RBS Chief Ross McEwan: We May Have To Turn Away Customers In Case Of No-Deal Brexit

By Chandres from Wikimedia Commons

Ross McEwan, the chief executive of the Royal Bank of Scotland, said that the bank may have to turn away some business customers in case of a no-deal Brexit.

The bank has sent approximately 150 employees to Amsterdam in order to establish a new entity to act for its customers in Europe in the event if no Brexit deal is reached.

In an interview with the BBC, McEwan stated: “We’re having to put a number of our senior team and our systems and processes to move our European customers across into that entity for our markets business and our corporates.”

He said that the bank was “preparing for the worst” and still is not able to receive its licences for the operation yet.

He added: “If we don’t get the right licences, and we don’t get them in time, that could create major problems for our customers and for the bank.”

The RBS boss said that the failure to receive the appropriate licences by the time that the United Kingdom officially leaves the European Union in March next year could leave RBS not being able to provide services to some of its customers in Europe.

He stated: “In the next couple of months, we’re going to have to make some decisions, to make sure we’ve got the licences and if we don’t, we’re going to have to think about which European customers we may not be able to bank.”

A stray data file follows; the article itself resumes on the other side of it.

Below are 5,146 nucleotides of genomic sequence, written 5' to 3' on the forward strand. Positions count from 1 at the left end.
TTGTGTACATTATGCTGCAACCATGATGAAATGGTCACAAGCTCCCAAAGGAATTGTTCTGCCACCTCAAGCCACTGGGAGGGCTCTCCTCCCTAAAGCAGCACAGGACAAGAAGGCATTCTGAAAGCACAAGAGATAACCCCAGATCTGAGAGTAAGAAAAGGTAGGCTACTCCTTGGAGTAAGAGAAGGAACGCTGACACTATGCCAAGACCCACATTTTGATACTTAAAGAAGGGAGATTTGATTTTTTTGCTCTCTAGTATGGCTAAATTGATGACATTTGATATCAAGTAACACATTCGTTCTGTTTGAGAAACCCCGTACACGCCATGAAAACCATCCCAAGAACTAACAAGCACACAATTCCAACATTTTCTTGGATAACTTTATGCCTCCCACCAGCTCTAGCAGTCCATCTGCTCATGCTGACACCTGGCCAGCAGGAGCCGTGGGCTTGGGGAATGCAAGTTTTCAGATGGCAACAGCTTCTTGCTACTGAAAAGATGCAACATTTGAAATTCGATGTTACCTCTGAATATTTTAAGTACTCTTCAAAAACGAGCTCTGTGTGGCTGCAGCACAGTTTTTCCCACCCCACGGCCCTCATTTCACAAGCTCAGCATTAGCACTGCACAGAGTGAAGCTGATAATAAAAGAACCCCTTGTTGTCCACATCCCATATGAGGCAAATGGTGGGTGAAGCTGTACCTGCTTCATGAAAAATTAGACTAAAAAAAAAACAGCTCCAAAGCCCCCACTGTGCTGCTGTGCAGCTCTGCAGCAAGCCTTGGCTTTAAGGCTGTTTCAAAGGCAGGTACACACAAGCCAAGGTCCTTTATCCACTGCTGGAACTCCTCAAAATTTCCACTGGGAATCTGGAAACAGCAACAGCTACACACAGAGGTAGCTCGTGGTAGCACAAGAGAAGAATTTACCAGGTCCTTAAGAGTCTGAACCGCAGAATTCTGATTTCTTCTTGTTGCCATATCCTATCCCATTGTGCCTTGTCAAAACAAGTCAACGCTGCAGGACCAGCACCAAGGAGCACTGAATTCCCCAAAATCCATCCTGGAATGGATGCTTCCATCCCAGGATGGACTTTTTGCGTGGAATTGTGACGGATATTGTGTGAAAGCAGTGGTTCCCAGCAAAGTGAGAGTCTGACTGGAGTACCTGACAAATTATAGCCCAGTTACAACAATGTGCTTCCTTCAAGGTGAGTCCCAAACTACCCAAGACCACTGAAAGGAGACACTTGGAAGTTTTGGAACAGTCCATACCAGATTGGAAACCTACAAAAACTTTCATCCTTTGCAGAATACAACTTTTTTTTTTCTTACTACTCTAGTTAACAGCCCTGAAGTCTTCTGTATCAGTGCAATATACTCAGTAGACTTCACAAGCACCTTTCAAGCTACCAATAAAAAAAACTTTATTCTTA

His statements come as RBS is starting its preparations to hold an extraordinary general meeting to win the support of shareholders for a share buyback that is aimed at reducing the stake of the government in the bank.

62.4 percent of RBS is still owned by the state still via UK government investments (UKGI). The UKGI is a legacy of the financial crisis when taxpayers bailed out the stricken bank.

A directed buyback – is when the bank would acquire shares from the government. It would coincide with a share placement by UKGI.

RBS would be required to get the move approved by the majority of private investors as UKGI would not be able to vote on the issue.

Once RBS receive the approval of shareholders, it would have 12 months to undertake the directed buyback.